Group Work: A Humanistic and Skills Building Approach / Edition 2

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Overview

A book that supports the human spirit and the humanistic visions of those who champion personal and social change through the social work group….

The Second Edition of Group Work: A Humanistic and Skills Building Approach identifies the humanistic values and democratic norms that guide the group practitioner’s interventions. The book presents seven stage themes of group development, 29 techniques for group work practice, and more than 60 new illustrations from contemporary group work. The Second Edition remains centered on the role of the social group work practitioner, who employs group work methods to further the personal growth and empowerment of members in community and institutional contexts.

Features of the Second Edition:

· Offers 29 new descriptions of group work practice techniques, which have applicability in clinical, support, and organizational groups

· Provides seven stage themes of group development, describing member reactions and highlighting worker pitfalls, self-awareness issues, and skills for maximizing member growth within each stage

· Presents 60 new illustrations of group meetings, which demonstrate the practitioner role and conclude with discussion and analysis

· Includes an updated Chapter 10, which highlights ethical values in mental health, substance abuse treatment, and health care groups

Intended Audience

This is an ideal core text for advance undergraduate and graduate courses such as Group Work, Foundation Practice, Skills of Counseling, and Group Dynamics in the fields of social work, psychology, and counseling.

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Editorial Reviews

Social Work Education
This book, with its 12 well-written, easy to read chapters, is highly recommended to those interested in studying group work. Social work students and supervisors will find this book useful because it presents many illustrations of group meetings that help readers to understand values, norms and practitioners’ roles.— Masoomeh Maarefvand
Shantih E. Clemans
"Group Work: A Humanistic and Skills Building Approach delivers as promised: a book solidly informed by humanistic values and principles: a book willing to teach clinical skills through a combination of theory and detailed case examples: a book equally of use and at ease in the classroom as in the field."
Social Work Education - Masoomeh Maarefvand
This book, with its 12 well-written, easy to read chapters, is highly recommended to those interested in studying group work. Social work students and supervisors will find this book useful because it presents many illustrations of group meetings that help readers to understand values, norms and practitioners’ roles.
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Product Details

  • ISBN-13: 9781412966634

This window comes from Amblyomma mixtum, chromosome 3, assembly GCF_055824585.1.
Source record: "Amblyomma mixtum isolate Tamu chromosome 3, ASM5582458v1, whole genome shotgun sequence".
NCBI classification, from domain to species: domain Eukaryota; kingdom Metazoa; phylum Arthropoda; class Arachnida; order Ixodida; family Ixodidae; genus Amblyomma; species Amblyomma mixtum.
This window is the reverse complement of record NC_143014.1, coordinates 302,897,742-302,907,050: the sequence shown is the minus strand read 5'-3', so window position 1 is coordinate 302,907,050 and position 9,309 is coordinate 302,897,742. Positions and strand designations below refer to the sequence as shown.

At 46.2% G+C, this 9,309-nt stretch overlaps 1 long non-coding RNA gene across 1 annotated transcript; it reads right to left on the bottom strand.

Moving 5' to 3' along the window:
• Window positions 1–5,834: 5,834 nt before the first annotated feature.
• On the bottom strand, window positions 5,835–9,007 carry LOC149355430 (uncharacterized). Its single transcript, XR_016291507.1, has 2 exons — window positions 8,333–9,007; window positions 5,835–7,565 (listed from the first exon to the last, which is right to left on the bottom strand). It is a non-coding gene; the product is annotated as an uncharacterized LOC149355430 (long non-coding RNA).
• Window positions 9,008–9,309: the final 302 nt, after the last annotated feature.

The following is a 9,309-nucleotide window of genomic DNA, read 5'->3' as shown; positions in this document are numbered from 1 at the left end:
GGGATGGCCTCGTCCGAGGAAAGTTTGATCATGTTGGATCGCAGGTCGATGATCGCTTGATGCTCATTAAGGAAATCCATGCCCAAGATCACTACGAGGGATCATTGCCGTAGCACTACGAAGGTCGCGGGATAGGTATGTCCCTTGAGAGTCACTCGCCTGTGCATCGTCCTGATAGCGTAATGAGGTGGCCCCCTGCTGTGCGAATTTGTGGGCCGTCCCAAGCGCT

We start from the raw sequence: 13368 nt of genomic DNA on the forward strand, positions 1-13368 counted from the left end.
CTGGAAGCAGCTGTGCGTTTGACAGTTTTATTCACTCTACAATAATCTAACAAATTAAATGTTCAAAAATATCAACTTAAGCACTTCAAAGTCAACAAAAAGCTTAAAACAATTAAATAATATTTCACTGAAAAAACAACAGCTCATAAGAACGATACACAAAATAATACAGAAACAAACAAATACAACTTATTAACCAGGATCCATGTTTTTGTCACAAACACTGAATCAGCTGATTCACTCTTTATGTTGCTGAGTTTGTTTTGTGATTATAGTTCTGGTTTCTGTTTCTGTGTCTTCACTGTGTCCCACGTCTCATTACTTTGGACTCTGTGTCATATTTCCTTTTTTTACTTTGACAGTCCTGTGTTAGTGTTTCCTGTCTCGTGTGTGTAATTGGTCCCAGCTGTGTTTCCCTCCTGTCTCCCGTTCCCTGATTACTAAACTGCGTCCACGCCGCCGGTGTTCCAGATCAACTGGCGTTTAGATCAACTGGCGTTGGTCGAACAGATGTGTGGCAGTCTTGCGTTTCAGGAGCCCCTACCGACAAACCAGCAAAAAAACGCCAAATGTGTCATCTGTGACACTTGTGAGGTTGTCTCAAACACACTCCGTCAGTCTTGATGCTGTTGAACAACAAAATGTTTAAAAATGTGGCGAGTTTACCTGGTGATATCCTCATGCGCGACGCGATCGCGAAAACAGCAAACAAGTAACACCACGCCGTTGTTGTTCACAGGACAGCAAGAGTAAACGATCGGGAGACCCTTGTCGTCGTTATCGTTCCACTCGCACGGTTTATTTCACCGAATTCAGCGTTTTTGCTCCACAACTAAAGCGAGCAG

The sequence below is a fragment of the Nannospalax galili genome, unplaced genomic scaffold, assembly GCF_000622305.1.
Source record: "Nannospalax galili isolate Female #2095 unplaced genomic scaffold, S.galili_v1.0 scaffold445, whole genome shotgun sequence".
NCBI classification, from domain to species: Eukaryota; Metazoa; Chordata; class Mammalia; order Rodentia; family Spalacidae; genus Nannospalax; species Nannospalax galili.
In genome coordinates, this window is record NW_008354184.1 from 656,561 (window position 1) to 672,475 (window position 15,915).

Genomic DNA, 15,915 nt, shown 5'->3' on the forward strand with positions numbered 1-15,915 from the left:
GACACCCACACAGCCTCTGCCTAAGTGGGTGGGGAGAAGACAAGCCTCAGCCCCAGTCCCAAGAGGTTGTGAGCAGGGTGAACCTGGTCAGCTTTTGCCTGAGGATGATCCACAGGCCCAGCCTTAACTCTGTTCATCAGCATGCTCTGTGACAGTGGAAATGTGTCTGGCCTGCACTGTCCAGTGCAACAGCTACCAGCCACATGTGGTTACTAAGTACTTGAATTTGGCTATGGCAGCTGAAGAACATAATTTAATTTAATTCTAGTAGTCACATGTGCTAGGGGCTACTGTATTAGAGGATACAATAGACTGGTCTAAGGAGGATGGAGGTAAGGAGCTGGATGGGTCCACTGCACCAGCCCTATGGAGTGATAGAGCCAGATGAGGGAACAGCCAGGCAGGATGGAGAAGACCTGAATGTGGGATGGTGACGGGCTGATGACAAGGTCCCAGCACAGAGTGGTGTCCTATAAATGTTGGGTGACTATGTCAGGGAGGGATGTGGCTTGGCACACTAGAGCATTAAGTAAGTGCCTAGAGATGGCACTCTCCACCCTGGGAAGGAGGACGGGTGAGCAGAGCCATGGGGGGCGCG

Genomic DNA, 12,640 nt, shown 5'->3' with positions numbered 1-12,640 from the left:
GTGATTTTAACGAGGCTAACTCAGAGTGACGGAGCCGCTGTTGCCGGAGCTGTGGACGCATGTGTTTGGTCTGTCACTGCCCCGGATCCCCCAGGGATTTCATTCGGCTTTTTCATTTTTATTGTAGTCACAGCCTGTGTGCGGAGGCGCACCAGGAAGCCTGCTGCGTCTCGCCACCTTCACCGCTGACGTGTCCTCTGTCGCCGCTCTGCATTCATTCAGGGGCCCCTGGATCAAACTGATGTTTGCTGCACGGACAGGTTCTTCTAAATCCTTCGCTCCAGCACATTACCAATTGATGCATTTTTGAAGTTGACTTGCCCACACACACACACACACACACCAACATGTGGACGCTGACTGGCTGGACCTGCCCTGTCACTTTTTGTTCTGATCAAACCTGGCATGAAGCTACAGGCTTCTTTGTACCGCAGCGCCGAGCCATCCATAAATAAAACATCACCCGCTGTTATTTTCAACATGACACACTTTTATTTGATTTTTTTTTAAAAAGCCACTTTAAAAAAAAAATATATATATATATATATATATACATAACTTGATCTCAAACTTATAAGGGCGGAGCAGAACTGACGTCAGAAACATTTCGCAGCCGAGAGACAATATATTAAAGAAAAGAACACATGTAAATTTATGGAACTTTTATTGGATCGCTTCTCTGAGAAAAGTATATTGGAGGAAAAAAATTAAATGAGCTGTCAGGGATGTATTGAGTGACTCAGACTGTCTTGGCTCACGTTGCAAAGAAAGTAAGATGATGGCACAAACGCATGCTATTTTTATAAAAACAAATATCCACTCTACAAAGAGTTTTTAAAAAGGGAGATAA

• Publisher: SAGE Publications
  • Publication date: 10/8/2008
  • Series: SAGE Sourcebooks for the Human Services Series , #13
  • Edition description: Second Edition
  • Edition number: 2
  • Pages: 328
  • Product dimensions: 5.90 (w) x 8.90 (h) x 0.70 (d)

Meet the Author

Urania Glassman, DSW, LCSW, has been Director of Field Instruction at Wurzweiler School of Social Work of Yeshiva University since 1993. She has authored many articles on group work and field education, and has been presenting on these topics at national and international conferences for three decades. She has been involved with the Association for the Advancement of Social Work with Groups since it convened its first Group Work Symposium in Cleveland in 1979, and was co-founder of the NY Red Apple Chapter of AASWG. She consults to agencies on group work, field education, and staff supervision. She co-chaired the School’s three day 50th Anniversary Conference in 2007.

Her role in field education includes developing and co-chairing the Field Symposium at the Council on Social Work Education, and the North American Network of Field Educators and Directors -- NANFED. She sits on the CSWE Commission on Curriculum and Educational Innovation -- COCEI. Her most recent paper is, “Field Education as the Signature Pedagogy of Social Work.”

Dr. Glassman was on the Adelphi University School of Social Work faculty, as Director of Field Instruction. She chaired the group work and foundation practice sequences, and taught group work, foundation practice, casework, and the seminar in field instruction.

Her thirteen year staff role at the House Plan Association of the City College of New York included its directorship. This unique multi-faceted group work student activities program revolved around small friendship groups developed by student leaders and supervised by professionals. A group dynamics design included human relations training programs to enhance student development.